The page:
Dietary taste patterns in early childhood: The Generation R Study

Anh N. Nguyen, Astrid W.B. van Langeveld, Jeanne H.M. de Vries, M. Arfan Ikram, Cees de Graaf, Monica Mars, Trudy Voortman*

*Corresponding author for this work

Research output: Contribution to journalArticleAcademicpeer-review

2 Citations (Scopus)


Background: Taste preference is an important determinant of dietary intake and is influenced by taste exposure in early life. However, data on dietary taste patterns in early childhood are scarce. Objectives: We aimed to evaluate dietary taste patterns in early childhood, to examine their tracking between the ages of 1 and 2 y, and to examine their associations with socioeconomic and lifestyle factors. Methods: Dietary intake of children participating in a population-based cohort was assessed with a 211-item age-specific FFQ at the ages of 1 y (n = 3629) and 2 y (n = 844) (2003–2007). Taste intensity values of FFQ food items were calculated based on a food taste database that had been previously constructed and evaluated using a trained adult sensory panel. Cluster analysis based on taste values identified 5 taste clusters that we named: “neutral,” “sweet and sour,” “sweet and fat,” “fat,” and “salt, umami and fat.” Linear regression models were used to examine associations of percentage energy (E%) intake from these taste clusters with socioeconomic and lifestyle factors. Results: At the age of 1 y, 64% ± 13% (mean ± SD) of energy intake was obtained from the “neutral” cluster, whereas at age 2 y, this was 42% ± 8%. At age 2 y, children had higher energy intakes from the “sweet and fat” (18% ± 7%), “fat” (11% ± 4%), and “salt, umami, and fat” (18% ± 6%) clusters than at age 1 y (7% ± 6%, 6% ± 4%, and 11% ± 6%, respectively). In multivariable models, older maternal age, longer breastfeeding duration, and later introduction of complementary feeding were associated with more energy from the “neutral” cluster (e.g., β: 0.31 E%; 95% CI: 0.19, 0.43 E% per 1 mo longer breastfeeding). Higher child BMI was associated with more energy from the “salt, umami, and fat” cluster (β: 0.22 E%; 95% CI: 0.06, 0.38 E% per BMI standard deviation score). Conclusions: Dietary taste patterns in this Dutch cohort were more varied and intense in taste at age 2 y than at 1 y, reaching a level similar to that previously observed in Dutch adults. Important factors related to dietary taste patterns of young children are maternal sociodemographic factors and feeding practices.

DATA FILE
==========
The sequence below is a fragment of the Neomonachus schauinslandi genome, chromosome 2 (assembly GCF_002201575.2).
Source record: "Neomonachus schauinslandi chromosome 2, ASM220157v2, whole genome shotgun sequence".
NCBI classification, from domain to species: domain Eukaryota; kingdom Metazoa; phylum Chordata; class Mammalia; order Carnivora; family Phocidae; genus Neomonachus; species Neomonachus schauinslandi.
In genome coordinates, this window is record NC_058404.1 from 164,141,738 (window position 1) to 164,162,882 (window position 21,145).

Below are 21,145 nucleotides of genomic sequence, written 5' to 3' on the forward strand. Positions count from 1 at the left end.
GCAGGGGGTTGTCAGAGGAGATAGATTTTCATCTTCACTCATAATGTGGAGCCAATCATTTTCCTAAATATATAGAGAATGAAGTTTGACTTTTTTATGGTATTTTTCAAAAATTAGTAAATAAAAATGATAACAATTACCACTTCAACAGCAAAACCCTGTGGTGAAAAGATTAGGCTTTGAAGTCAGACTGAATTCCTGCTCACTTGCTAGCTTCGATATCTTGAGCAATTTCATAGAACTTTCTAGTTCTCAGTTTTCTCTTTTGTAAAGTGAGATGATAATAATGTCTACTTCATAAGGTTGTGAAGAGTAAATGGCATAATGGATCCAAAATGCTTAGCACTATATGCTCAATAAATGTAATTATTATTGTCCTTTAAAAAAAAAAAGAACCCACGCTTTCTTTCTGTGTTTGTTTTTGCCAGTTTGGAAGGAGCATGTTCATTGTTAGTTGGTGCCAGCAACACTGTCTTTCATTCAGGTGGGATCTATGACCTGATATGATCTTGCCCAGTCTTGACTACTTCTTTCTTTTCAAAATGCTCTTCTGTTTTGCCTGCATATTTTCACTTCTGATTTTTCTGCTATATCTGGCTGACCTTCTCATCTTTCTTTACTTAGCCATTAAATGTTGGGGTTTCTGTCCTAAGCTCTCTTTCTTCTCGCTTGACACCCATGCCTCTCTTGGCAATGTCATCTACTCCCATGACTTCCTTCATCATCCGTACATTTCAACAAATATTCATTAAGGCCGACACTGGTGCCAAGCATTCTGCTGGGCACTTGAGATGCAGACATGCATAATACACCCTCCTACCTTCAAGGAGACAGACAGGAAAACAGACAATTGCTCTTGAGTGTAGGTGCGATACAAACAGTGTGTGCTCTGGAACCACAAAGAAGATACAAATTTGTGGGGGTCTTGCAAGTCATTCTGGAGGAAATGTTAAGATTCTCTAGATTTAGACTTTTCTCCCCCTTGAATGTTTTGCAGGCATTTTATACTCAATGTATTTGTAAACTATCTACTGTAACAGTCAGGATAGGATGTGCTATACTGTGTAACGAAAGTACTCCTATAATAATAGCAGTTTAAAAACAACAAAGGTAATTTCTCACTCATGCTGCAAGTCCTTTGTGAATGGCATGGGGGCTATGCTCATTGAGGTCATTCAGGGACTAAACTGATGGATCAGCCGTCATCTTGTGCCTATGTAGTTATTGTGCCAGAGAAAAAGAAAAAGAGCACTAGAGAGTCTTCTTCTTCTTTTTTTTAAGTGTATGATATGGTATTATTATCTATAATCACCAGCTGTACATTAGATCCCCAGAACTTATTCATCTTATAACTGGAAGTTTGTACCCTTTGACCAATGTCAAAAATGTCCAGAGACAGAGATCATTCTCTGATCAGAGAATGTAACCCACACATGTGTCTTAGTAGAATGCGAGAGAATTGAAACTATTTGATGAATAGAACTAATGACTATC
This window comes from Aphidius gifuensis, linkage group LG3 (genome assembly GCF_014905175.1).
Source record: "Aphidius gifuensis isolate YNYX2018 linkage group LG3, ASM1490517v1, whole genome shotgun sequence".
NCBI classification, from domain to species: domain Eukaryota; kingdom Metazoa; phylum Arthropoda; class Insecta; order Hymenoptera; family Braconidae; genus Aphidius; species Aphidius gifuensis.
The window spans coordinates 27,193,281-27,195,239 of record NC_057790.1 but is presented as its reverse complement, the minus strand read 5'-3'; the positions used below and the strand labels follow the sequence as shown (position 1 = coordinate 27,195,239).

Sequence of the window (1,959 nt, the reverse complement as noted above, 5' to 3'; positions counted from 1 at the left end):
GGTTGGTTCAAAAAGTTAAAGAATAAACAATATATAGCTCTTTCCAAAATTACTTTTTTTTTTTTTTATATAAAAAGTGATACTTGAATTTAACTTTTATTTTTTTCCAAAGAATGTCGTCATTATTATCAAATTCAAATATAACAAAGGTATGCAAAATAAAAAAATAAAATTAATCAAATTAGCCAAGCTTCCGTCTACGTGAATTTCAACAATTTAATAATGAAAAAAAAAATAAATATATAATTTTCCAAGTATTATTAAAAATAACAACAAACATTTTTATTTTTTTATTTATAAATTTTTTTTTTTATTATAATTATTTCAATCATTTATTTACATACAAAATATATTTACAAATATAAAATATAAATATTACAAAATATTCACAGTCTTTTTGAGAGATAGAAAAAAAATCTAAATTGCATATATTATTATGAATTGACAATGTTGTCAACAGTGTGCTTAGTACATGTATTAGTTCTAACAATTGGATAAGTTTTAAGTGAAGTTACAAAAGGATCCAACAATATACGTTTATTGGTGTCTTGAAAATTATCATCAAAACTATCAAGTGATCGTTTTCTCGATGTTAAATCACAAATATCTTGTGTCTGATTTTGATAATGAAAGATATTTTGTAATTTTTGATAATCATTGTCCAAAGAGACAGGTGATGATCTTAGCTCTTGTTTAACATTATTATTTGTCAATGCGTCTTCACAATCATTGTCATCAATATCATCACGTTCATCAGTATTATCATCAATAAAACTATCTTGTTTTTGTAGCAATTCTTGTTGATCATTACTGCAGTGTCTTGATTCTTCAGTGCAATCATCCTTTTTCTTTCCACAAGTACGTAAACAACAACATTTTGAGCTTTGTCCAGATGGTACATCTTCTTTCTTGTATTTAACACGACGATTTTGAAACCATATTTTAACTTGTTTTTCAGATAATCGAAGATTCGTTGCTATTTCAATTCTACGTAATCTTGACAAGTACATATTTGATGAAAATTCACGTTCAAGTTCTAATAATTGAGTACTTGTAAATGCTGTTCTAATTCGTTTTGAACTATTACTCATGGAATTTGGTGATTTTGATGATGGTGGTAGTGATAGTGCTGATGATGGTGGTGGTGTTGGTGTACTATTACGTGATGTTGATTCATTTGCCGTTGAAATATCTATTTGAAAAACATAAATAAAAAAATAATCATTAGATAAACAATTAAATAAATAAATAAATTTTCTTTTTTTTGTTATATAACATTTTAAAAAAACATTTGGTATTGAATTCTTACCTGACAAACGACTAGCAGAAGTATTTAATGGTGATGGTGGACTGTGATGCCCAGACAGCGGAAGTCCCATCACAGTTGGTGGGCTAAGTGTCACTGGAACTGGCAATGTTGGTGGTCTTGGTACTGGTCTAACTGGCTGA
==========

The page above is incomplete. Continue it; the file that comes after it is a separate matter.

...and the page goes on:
Original languageEnglish
Pages (from-to)63-69
Number of pages7
JournalAmerican Journal of Clinical Nutrition
Issue number1
Publication statusPublished - 12 Nov 2020


  • Child nutrition
  • Dietary patterns
  • Infancy
  • Infant diet
  • Population-based
  • Taste
  • Tracking


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